Nonprofit helps struggling horse owners care for their animals

  • Becky's Gift founder Kathy Lang, right, and nonprofit president Linda Barnes, left, stand for a portrait in Barnes' The Tack Room shop Friday. The pair work to provide support for horse owners falling on hard times. Elodie Reed—Monitor staff

  • Becky's Gift items are for sale in The Tack Room in Andover. All proceeds from those particular sales go towards supporting horse owners in need of help. Elodie Reed—Monitor staff

  • Bow High School graduate Becky Lang was 23 when she died in a car crash. A local nonprofit aiming to help support horse owners was started in her memory. —Courtesy

  • Bow High School graduate Becky Lang was 23 when she died in a car crash. A local nonprofit aiming to help support horse owners was started in her memory. —Courtesy

Monitor staff
Saturday, December 17, 2016

Before two starving horses were rescued from a Weare property this week, Becky’s Gift Equine Relief received a call.

The nonprofit, started by Canterbury resident Kathy Lang in memory of her daughter, Becky, helps horse owners care for their animals before the situation gets too dire.

In the case of the Weare horses, they were past the point where Becky’s Gift could help them. The town’s animal control officer decided the horses needed to be immediately removed and sent to Live and Let Live Farm in Chichester.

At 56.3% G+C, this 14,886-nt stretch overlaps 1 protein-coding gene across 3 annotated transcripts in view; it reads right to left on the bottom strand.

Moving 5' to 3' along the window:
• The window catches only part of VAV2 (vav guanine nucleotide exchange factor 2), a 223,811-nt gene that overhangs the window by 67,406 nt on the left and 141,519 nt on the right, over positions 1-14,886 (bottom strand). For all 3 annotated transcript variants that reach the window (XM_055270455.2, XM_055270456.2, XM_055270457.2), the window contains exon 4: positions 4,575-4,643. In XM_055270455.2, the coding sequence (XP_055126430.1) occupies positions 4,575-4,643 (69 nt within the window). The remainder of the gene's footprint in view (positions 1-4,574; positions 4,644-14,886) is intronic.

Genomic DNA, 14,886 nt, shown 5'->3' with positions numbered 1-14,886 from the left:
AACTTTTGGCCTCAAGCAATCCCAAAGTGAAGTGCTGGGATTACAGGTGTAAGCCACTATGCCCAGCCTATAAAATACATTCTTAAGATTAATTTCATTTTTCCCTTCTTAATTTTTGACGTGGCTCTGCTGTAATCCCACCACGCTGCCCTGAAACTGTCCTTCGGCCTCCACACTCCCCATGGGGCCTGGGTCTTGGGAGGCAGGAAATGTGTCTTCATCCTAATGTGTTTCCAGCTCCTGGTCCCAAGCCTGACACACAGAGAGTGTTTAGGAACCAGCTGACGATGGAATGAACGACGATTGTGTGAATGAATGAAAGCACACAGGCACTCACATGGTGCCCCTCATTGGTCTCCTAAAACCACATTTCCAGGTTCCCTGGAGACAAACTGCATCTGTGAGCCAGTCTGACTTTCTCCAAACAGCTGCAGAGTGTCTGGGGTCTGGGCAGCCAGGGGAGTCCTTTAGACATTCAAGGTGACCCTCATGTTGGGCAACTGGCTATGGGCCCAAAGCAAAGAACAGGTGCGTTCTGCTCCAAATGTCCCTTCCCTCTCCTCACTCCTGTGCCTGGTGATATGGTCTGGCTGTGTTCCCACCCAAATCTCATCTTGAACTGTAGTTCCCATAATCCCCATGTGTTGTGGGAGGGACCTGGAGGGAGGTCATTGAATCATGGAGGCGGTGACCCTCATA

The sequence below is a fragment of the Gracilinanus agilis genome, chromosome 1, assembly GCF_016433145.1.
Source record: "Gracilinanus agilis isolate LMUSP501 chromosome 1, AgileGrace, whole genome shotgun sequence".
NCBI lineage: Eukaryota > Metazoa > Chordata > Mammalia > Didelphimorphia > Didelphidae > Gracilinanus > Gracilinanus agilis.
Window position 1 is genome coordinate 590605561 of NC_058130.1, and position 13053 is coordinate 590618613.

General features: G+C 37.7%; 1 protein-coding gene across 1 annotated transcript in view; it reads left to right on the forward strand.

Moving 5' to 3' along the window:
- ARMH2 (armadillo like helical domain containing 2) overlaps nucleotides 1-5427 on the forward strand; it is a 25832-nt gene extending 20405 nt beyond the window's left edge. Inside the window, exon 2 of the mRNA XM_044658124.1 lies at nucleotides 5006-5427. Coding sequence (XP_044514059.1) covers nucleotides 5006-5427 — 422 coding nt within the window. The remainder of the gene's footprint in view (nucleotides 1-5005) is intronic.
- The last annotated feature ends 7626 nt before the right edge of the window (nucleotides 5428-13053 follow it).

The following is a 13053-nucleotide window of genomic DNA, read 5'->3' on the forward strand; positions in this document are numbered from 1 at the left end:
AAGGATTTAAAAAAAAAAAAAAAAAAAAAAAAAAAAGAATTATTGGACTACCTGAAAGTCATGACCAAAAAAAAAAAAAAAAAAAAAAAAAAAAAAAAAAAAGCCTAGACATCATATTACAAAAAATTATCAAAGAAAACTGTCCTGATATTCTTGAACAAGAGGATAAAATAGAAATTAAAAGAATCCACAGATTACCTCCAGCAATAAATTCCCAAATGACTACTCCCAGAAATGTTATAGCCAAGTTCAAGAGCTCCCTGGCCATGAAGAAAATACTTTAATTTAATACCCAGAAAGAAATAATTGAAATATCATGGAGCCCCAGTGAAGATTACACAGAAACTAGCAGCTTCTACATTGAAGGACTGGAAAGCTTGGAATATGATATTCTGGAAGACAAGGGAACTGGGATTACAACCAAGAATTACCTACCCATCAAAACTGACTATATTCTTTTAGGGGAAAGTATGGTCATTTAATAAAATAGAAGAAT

“We don’t take horses – we support and work with Live and Let Live very closely,” Lang said Friday. “We go out, we check the horses, we make sure the people are able to take care of them.”

“Sometimes,” she added, “they’re not.”

The owner of the under-nourished Norwegian Fjord mare and pony in Weare may be charged with a crime. Weare police said they are investigating.

“People lose their jobs unexpectedly, or their family member is suddenly ill,” said Linda Barnes, Becky’s Gift president and owner of The Tack Room shop in Andover. “Their farm may be foreclosed on.”

She said one woman called and told her that she had to make a choice: heating oil for her family’s home over the winter, or hay for her horses.

Lang and Barnes said when they receive a call for help, they go out to the farm to assess the situation. The owners, they said, are often in tears and distress, and initially struggle in asking for aid.

But, Lang said, “We’d rather have them ask for help instead of their animals starving.”

“Or being on the front page of the Monitor,” Barnes said.

When help is requested, the nonprofit’s volunteers – also horse owners – have to put aside any emotion they feel at seeing the condition of horses they might find.

“It’s paramount to us we approach the owner non-judgmentally – we’re willing to work with the owner where they are at,” Barnes said.

Lang said Becky’s Gift isn’t about trying to take people’s horses away from them, but keeps both the owner’s feelings and the horses’ welfare in mind.

“We don’t throw the owners under the bus,” she said.

Instead, they give them hay for the winter, pay for veterinarian or farrier bills, or contact the nearest riding club to provide help doing barn chores.